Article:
Author: Karen Moloney
Yes, it’s true.
According to the New York Times, Kahooting is actually a word!
But what does it mean?
I found out a few weeks ago when I attended a presentation on BYODD (Bring Your Own Designated Device) at my son’s school.
Part of the session involved teachers showing how they were using kids own devices in class for different modes of learning and they involved us in a game created using an app called Kahoot!
The game used one of Kahoot’s features of quizzing and the kids had created a quiz based on Australian politics as they’d just come back from an excursion to Canberra.
This is how it worked:
- We all had to get our mobiles out, open a browser session and navigate to Kahoot.it.
- We then entered a game PIN to be able to join the game.
- The questions were shown on the screen in the classroom and we had 20 seconds to submit an answer from a choice of four options.
- When the time was up, the teacher showed us a leaderboard with the answer so we could see who was submitting correct answers the fastest.
And I don’t mid telling you, it got a little competitive for a while in that room full of parents!
There was laughing, heckling, concentration, squeals of delight, moans of defeat – but overall an amazing sense of fun.
Yes, that’s right.
Adults. Playing games. Having fun. While learning.
Crazy, I know.
And yes, there was actual learning happening. Most people in that room learned at least one new thing about Australian politics from those Year 5 student quizmasters!!
So then the instructional design part of my brain kicked into overdrive about how this neat, easy and FREE little tool could work for us budget-starved learning professionals. Here’s a brain dump of my initial ideas:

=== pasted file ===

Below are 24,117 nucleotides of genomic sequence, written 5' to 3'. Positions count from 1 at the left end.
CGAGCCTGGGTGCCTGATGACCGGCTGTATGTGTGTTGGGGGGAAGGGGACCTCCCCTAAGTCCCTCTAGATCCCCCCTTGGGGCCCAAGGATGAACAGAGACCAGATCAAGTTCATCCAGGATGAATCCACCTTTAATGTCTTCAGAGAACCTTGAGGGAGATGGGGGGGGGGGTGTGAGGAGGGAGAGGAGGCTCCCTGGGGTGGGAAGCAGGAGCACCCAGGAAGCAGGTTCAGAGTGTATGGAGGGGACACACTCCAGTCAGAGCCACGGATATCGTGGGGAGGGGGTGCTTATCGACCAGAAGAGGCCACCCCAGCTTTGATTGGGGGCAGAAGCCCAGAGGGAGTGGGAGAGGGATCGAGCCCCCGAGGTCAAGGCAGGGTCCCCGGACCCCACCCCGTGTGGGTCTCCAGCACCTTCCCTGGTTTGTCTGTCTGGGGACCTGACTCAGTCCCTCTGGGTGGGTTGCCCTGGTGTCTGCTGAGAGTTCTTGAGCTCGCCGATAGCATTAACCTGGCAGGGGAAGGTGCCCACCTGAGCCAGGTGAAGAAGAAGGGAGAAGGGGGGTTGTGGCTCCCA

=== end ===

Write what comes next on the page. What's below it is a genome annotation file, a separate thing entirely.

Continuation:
- In classroom based learning as an energiser or recap of key learnings.
- Quizzes at conferences or events to energise your audience and reinforce key learnings/takeaways.
- Live surveys to get feedback to e.g. identify skills gaps which can feed into a bigger learning strategy or program design.
- Facilitate discussions around a given topic.
- As refreshers or learning prompts as part of a bigger program in between learning sessions.
- To connect geographically dispersed workforces (See Global Classroom function and also consider having people log into the quiz via webinar on PC and participate using mobile devices). You can utilise Connected Kahooting which is referred to by their team as “social learning without borders”.
- To help introduce/reinforce learning as part of company culture by having a weekly learning challenge that anyone can join.
- Analyse results of Kahoot! quiz and follow up with email or post on intranet/enterprise social network to point people in the direction of more learning on that topic.
- Use as an assessment tool.
- Use as pre-cursor for a learning event or online program – test skills, highlight gaps, suggest ways to fill gaps.
- Use Ghost mode to support learners – maybe at start of onboarding, then as they work through topics to reinforce and support PKM.
- Learners to leaders – let your learners teach each other by creating their own Kahoot!s. This approach needs to be introduced and managed carefully otherwise you will be drowning in Kahoot!s and it will lose its appeal. People all over organisations already create their own (Death By) PowerPoint slide decks and hold info sessions, so why not help them make it more fun?
The Kahoot! Academy gives some great guidance and examples for how the tool can be used in a variety of different learning situations, including professional development.
Kahoot! is a great example of a free/low cost* tool that can be used to either create or enhance a learning experience on a mobile device.
All you need is a bit of time and creative instructional design thinking.
Give it a try and tell us about your experiences in the comments below.
*Any educational institution or business can create a free account to use Kahoot! There is a link to enquire about Kahoot! for business use on the home page, so this implies there is some kind of pricing model related to business use, but what that looks like or whether that leads to more useful/different functionality is not known at time of writing.
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